Originally posted by schen schen wrote:

Originally posted by NextLevel NextLevel wrote:

Schen, glad you finally agree.

Haha it took a lot of experimenting for me to finally realize it.  I still miss the feeling of the harder outer plies, but the results I'm getting with limba are more important Tongue

Eventually, you can always go back to koto/walnut because your touch will have improved as well as your stroke.  I just think it is harder to get there without being able to feel the vibrations that come with a good loop.  Just my opinion.
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Post Options Post Options   Thanks (0) Thanks(0)   Quote regiz.rugenz Quote  Post ReplyReply Direct Link To This Post Posted: 06/15/2014 at 3:54am
Originally posted by bschap bschap wrote:

MJ is Limba outer?

yup..

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limba - zlc - limba - kiri - limba - zlc - limba

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Post Options Post Options   Thanks (0) Thanks(0)   Quote slevin Quote  Post ReplyReply Direct Link To This Post Posted: 06/15/2014 at 10:11am
Originally posted by regiz.rugenz regiz.rugenz wrote:

Originally posted by JohnnyChop JohnnyChop wrote:

Originally posted by seguso seguso wrote:

Originally posted by bschap bschap wrote:

when a Koto lover plays with Limba, what is it they don't like?


I'm not a koto lover, but probably with limba they feel they don't have enough power in the first loop.

+1 

i like the hardness! limb is more mushy and dwelly

+2

I've noticed that significantly after trying an MJ.. at the time I was still on a Viscaria light with koto outer plies. huge difference between these two plies.


MJ is not mushy - Limba bites as it normally does during opening loops (on brush) but there's a hard ZLC layer underneath. If anything, relatively, ALC blades are mushy (I own both MJ and ZJK ALC). MJ offers more precise feedback relative to Viscaria, et al.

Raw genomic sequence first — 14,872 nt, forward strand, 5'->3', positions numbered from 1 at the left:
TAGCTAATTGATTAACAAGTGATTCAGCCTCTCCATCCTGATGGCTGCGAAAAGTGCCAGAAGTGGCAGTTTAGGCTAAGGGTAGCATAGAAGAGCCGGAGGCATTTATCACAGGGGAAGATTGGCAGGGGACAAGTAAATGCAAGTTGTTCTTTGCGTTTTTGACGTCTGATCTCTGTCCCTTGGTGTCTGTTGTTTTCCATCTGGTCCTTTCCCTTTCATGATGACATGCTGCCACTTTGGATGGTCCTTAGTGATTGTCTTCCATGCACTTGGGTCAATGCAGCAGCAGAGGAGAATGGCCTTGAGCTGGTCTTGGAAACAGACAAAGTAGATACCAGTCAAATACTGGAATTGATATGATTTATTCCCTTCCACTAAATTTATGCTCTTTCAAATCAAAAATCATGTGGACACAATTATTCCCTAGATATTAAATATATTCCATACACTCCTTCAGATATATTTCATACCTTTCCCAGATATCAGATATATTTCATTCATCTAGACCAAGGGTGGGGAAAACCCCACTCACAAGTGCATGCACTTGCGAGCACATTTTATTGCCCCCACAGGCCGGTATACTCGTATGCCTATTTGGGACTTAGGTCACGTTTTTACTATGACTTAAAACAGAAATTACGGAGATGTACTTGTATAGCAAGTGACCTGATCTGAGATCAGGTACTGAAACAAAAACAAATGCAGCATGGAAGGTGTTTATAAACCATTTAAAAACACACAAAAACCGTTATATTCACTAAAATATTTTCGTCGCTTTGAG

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Post Options Post Options   Thanks (1) Thanks(1)   Quote Ross Leidy Quote  Post ReplyReply Direct Link To This Post Posted: 06/15/2014 at 9:02pm
To get a better sense of the isolated properties of koto, I recently built a 7-ply with koto(x3)-kiri-koto(x3).   In general, 7-ply blades tend to kick up the speed a bit because of their extra rigidity over a 5-ply. However, I found this blade to be very manageable, not too fast at all, and even a bit of a surprise when blocking - it kept the ball quite low, and with its somewhat lazy rebound I found myself dumping balls into the net if the incoming ball as too slow or my block too passive. In the hands of a good blocker, this type of blade could really frustrate an attacking opponent.

Koto isn't that much harder than limba (if you consider the entire spectrum of wood hardness levels), so it still provides enough dwell for spinny loops, but perhaps not as strong as limba.

Tassie's comment on koto being better for blocking sounds right to me.    And, I can identify with Seguso's comment about the ball dropping if not hit hard enough.

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Post Options Post Options   Thanks (0) Thanks(0)   Quote bschap Quote  Post ReplyReply Direct Link To This Post Posted: 06/15/2014 at 9:16pm
MJ is not 3 ply wood 2 ply ZLC?
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Post Options Post Options   Thanks (0) Thanks(0)   Quote Johnny Erasure Quote  Post ReplyReply Direct Link To This Post Posted: 06/16/2014 at 2:22am
Originally posted by bschap bschap wrote:

MJ is not 3 ply wood 2 ply ZLC?

Not, as regiz.rugenz said, MJ is 5 ply wood and 2 ply ZLC.